Shortly after the bombs started to fall on Baghdad during March 2003, three U.S. peacemakers—Reverend Weldon Nisly of Seattle Mennonite Church, Shane Claiborne of The Simple Way community in Philadelphia (a New Monasticism movement) and Indiana farmer Cliff Kindy—piled into a taxi along with South Korean pacifist Ba Sang-hyun and an Iraqi driver. Several hours west of Baghdad, racing for the Jordanian border with the wreckage all around them, their taxi crashed into a ditch. All were injured, with two of the Americans severely hurt. The nearest hospital, in the Sunni city of Rutba, was only six miles away. But the town and its hospital had been bombed.
What happened next—and before, after and even now nearly 10 years later—is the subject of The Gospel of Rutba: War, Peace and the Good Samaritan Story in Iraq. The book is published by Orbis Books, the book division of the Maryknoll Fathers and Brothers. Veteran journalist Greg Barrett relates the story in parallel time, drawing on interviews, journals and photos while reporting about his own experiences. He returned to Iraq with the group during the chaotic aftermath of the war as they thanked the people who saved their lives.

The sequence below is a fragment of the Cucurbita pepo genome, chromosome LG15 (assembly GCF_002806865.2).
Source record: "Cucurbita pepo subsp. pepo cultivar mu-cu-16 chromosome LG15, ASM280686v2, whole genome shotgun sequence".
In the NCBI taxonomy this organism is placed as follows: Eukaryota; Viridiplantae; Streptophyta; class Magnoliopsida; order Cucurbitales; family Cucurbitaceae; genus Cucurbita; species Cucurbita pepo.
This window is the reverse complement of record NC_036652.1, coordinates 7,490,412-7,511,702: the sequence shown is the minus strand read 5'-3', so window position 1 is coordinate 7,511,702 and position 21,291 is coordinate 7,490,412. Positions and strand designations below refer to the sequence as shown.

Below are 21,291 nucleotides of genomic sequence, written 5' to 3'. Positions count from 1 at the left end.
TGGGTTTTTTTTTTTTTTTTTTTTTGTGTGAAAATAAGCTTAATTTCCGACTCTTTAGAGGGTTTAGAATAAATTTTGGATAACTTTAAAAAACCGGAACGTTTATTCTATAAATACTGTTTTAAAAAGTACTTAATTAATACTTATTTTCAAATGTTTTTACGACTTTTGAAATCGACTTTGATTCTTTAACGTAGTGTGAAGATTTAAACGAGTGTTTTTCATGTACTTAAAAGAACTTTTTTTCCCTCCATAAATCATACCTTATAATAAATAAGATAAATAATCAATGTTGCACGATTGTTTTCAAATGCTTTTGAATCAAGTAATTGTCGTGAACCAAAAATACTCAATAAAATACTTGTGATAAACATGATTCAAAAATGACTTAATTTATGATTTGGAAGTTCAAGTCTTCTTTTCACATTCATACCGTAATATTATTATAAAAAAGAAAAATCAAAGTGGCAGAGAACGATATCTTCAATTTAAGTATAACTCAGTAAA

Along the way, Mr. Barrett draws indelible portraits about the peacemakers, their friends and families. He writes about the soldiers, diplomats and bureaucrats. He also focuses on the Iraqi people, especially the people of Rutba. He offers an intense and unflinching look at what war means on the ground—and also the meaning of peace. The story captures human endurance and the universality of grace.
In the book’s Afterword, Shane Claiborne, one of the rescued peacemakers, an activist and the author of The Irresistible Revolution (Zondervan, 2006), writes: “The world has much to learn from Rutba, both her scars and her hope. . . . Now that the war in Iraq is over, history will tell how we remember it. I’m sure there will be all sorts of books on the war . . . But in the end I hope that history will also remember the story of this little town called Rutba.”